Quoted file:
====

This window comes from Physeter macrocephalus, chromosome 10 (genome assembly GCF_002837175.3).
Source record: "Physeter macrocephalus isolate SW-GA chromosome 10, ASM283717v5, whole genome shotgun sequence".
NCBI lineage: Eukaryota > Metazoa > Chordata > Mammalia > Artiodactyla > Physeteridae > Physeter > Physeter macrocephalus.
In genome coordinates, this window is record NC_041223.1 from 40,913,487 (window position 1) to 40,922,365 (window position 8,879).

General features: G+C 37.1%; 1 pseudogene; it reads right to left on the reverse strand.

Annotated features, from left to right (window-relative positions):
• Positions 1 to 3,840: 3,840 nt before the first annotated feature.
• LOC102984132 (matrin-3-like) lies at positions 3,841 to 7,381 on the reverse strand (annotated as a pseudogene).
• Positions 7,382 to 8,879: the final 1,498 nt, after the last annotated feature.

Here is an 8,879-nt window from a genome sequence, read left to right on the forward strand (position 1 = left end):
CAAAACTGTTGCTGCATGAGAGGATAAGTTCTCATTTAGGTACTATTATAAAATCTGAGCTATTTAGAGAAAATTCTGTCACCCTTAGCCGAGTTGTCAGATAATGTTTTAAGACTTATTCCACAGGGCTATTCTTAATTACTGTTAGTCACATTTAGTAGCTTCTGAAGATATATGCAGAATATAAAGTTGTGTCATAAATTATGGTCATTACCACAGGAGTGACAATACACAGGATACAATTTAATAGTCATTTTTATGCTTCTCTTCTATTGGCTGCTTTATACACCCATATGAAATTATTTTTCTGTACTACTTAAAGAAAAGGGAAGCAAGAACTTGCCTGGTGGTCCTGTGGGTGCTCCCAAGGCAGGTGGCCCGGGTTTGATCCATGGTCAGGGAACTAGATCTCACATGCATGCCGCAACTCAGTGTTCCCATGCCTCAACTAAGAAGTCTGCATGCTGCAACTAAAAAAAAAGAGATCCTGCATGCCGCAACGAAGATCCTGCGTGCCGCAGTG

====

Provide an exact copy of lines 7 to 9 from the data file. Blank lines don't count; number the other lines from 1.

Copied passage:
• Positions 1 to 3,840: 3,840 nt before the first annotated feature.
• LOC102984132 (matrin-3-like) lies at positions 3,841 to 7,381 on the reverse strand (annotated as a pseudogene).
• Positions 7,382 to 8,879: the final 1,498 nt, after the last annotated feature.